Michigan officials sign off on special electric rates to retain, attract EV industry RSS Feed

Michigan officials sign off on special electric rates to retain, attract EV industry

State officials recently approved special discounted rates for industrial customers of Michigan’s two largest electric utilities, an effort to keep manufacturing here and encourage more economic development.

The Michigan Public Service Commission last week approved requests from both DTE Energy and Consumers Energy for special rates for high-volume industrial customers. The goal is to bolster the state’s ability to compete for electric vehicle production opportunities and other high-tech manufacturing, officials said.

The utility companies in November applied for the special rates not just for EV producers, but also electric battery storage, semiconductor, chip, and other high-tech manufacturers. Officials said they also want to encourage existing industry to remain in Michigan as technology changes and power needs increase.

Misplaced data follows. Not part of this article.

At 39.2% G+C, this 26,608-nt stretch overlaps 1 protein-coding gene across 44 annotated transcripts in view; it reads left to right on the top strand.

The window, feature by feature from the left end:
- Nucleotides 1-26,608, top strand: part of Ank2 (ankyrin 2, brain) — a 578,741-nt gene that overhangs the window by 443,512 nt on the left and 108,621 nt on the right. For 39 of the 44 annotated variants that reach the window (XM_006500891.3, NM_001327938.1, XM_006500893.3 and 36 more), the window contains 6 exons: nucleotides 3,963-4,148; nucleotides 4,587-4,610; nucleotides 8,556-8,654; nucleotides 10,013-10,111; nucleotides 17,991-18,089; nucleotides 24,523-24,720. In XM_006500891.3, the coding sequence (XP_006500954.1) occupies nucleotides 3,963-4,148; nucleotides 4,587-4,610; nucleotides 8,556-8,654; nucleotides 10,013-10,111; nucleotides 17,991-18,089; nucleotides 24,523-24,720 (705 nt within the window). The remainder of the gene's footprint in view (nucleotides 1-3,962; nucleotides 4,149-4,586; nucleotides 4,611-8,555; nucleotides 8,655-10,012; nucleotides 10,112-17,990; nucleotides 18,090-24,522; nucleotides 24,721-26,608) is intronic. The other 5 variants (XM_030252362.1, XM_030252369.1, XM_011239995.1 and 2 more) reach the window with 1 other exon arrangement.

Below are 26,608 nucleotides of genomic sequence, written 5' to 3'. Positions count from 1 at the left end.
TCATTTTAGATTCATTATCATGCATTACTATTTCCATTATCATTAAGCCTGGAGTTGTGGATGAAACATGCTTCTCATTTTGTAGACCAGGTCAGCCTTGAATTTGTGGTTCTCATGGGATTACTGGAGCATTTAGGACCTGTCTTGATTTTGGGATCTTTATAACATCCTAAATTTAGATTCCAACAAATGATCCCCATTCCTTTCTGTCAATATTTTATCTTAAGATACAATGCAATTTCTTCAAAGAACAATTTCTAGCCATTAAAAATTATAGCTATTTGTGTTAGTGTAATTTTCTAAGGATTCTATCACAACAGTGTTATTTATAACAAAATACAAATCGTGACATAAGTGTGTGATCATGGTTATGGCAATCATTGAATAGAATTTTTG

Brian Rich, Consumers Energy’s chief customer officer, said the company appreciates the MPSC’s quick approval of the special industrial power rates. He said they want to “go the extra mile to bring new jobs to Michigan.”

The company – the state’s largest energy provider – said in its rate application officials knew of 10 projects for which Michigan was actively being considered, to the tune of $65 billion in investment and about 21,000 new jobs.

Consumers officials argued rather than negotiating with each additional industrial customer, the new rate category for energy-intensive customers would be attractive for manufacturers who need incremental electric loads at a minimum 35 megawatts on at least 15-year contracts. The company was previously authorized by the MPSC to offer two similar special rate programs for industry and intensive users.

The MPSC also signed off on DTE Electric’s request for a high-load rate for current or advanced manufacturers like those setting up EV production lines. That special rate would be for large-volume customers that add incremental loads of 50 megawatts, also on at least 15-year contracts.

Read full article at M Live